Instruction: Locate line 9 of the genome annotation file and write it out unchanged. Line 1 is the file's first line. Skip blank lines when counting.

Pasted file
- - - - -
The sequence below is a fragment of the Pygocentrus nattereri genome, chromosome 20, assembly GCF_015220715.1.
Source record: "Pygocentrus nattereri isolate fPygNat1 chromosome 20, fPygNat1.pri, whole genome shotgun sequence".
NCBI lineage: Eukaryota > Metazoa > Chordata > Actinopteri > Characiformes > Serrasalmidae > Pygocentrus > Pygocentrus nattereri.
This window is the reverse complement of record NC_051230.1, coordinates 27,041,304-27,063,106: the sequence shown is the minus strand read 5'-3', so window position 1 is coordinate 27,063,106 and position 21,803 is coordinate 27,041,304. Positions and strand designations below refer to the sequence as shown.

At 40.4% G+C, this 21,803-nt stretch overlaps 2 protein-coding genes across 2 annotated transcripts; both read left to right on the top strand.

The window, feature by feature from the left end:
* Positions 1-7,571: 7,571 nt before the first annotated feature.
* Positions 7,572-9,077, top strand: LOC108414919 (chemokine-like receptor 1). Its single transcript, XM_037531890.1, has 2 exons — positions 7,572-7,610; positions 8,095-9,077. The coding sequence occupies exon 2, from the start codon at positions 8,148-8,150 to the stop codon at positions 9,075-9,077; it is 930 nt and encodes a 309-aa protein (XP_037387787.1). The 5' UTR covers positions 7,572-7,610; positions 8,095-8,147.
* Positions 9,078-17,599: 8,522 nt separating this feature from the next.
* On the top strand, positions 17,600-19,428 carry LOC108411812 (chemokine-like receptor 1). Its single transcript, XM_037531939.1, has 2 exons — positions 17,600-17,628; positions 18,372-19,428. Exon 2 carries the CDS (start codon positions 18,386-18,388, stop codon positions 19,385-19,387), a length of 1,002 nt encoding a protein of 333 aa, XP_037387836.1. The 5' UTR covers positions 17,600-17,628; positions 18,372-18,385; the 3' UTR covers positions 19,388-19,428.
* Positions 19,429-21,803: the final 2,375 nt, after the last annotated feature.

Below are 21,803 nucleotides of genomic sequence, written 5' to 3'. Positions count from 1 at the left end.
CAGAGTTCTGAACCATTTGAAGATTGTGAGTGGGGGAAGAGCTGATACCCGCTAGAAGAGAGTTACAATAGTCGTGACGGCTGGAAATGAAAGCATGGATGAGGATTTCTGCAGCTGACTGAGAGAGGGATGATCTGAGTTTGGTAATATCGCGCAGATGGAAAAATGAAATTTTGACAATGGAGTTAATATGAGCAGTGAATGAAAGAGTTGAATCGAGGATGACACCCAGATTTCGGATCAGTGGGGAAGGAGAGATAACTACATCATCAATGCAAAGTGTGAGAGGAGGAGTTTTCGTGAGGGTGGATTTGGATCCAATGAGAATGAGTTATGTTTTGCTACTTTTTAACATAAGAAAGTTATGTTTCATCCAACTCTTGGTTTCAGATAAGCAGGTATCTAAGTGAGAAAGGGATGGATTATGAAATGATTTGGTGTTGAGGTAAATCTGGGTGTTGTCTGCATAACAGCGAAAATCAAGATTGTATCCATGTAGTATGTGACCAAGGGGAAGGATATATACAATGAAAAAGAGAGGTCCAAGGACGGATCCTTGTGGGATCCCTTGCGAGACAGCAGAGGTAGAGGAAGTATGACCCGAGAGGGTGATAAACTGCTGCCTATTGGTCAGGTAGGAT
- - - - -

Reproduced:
* Positions 9,078-17,599: 8,522 nt separating this feature from the next.